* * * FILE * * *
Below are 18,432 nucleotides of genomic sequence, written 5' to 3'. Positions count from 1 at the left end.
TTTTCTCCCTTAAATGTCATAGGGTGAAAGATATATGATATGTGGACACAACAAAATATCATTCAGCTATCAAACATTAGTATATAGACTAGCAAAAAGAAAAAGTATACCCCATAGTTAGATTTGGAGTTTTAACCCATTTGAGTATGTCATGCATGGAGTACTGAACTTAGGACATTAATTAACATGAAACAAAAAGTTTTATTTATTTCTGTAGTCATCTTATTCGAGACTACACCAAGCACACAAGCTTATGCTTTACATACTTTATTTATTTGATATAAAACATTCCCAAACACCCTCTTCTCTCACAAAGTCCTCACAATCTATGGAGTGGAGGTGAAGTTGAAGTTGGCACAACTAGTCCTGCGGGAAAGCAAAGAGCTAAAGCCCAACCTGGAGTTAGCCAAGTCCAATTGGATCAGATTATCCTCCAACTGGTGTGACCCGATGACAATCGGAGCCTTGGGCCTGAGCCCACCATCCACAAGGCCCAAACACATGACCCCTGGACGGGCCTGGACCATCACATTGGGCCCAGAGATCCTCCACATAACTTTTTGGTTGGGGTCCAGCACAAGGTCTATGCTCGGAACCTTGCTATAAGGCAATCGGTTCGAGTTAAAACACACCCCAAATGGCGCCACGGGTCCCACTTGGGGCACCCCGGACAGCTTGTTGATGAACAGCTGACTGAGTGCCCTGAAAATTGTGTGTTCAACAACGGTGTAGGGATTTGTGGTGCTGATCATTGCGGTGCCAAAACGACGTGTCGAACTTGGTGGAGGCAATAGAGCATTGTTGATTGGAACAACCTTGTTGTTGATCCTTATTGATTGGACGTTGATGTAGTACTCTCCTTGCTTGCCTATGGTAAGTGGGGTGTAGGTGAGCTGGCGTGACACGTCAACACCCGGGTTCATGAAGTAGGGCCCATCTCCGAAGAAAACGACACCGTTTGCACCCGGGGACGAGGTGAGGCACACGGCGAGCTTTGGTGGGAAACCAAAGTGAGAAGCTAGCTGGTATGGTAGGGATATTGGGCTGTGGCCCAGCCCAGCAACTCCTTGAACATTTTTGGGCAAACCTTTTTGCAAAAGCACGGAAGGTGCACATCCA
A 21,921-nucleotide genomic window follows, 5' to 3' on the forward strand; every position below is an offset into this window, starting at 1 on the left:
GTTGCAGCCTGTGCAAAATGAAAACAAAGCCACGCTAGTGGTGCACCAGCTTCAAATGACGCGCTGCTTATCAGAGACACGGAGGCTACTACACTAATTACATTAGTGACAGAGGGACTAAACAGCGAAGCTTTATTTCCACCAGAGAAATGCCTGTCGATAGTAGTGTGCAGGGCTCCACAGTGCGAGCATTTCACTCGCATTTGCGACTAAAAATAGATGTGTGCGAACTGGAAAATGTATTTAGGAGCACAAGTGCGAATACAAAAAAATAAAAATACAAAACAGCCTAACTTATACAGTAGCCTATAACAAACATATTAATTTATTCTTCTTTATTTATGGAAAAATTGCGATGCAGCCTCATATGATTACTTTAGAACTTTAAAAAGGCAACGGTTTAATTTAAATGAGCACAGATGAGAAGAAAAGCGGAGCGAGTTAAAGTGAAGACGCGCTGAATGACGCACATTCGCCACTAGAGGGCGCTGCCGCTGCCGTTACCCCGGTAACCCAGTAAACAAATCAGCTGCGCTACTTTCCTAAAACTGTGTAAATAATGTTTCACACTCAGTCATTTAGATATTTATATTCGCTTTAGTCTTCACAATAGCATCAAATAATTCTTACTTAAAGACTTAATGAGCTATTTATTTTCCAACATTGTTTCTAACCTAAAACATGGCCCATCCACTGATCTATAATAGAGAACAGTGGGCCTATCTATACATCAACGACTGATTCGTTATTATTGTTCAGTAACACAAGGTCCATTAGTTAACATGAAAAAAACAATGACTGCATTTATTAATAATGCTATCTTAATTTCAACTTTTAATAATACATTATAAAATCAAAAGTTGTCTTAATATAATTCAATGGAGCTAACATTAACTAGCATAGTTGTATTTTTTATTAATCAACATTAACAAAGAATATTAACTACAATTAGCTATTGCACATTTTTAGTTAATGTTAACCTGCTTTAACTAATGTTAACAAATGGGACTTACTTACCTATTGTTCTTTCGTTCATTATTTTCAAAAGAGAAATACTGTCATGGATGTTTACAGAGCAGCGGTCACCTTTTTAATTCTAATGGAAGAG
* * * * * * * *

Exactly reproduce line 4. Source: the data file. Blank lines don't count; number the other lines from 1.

GTTGCAGCCTGTGCAAAATGAAAACAAAGCCACGCTAGTGGTGCACCAGCTTCAAATGACGCGCTGCTTATCAGAGACACGGAGGCTACTACACTAATTACATTAGTGACAGAGGGACTAAACAGCGAAGCTTTATTTCCACCAGAGAAATGCCTGTCGATAGTAGTGTGCAGGGCTCCACAGTGCGAGCATTTCACTCGCATTTGCGACTAAAAATAGATGTGTGCGAACTGGAAAATGTATTTAGGAGCACAAGTGCGAATACAAAAAAATAAAAATACAAAACAGCCTAACTTATACAGTAGCCTATAACAAACATATTAATTTATTCTTCTTTATTTATGGAAAAATTGCGATGCAGCCTCATATGATTACTTTAGAACTTTAAAAAGGCAACGGTTTAATTTAAATGAGCACAGATGAGAAGAAAAGCGGAGCGAGTTAAAGTGAAGACGCGCTGAATGACGCACATTCGCCACTAGAGGGCGCTGCCGCTGCCGTTACCCCGGTAACCCAGTAAACAAATCAGCTGCGCTACTTTCCTAAAACTGTGTAAATAATGTTTCACACTCAGTCATTTAGATATTTATATTCGCTTTAGTCTTCACAATAGCATCAAATAATTCTTACTTAAAGACTTAATGAGCTATTTATTTTCCAACATTGTTTCTAACCTAAAACATGGCCCATCCACTGATCTATAATAGAGAACAGTGGGCCTATCTATACATCAACGACTGATTCGTTATTATTGTTCAGTAACACAAGGTCCATTAGTTAACATGAAAAAAACAATGACTGCATTTATTAATAATGCTATCTTAATTTCAACTTTTAATAATACATTATAAAATCAAAAGTTGTCTTAATATAATTCAATGGAGCTAACATTAACTAGCATAGTTGTATTTTTTATTAATCAACATTAACAAAGAATATTAACTACAATTAGCTATTGCACATTTTTAGTTAATGTTAACCTGCTTTAACTAATGTTAACAAATGGGACTTACTTACCTATTGTTCTTTCGTTCATTATTTTCAAAAGAGAAATACTGTCATGGATGTTTACAGAGCAGCGGTCACCTTTTTAATTCTAATGGAAGAG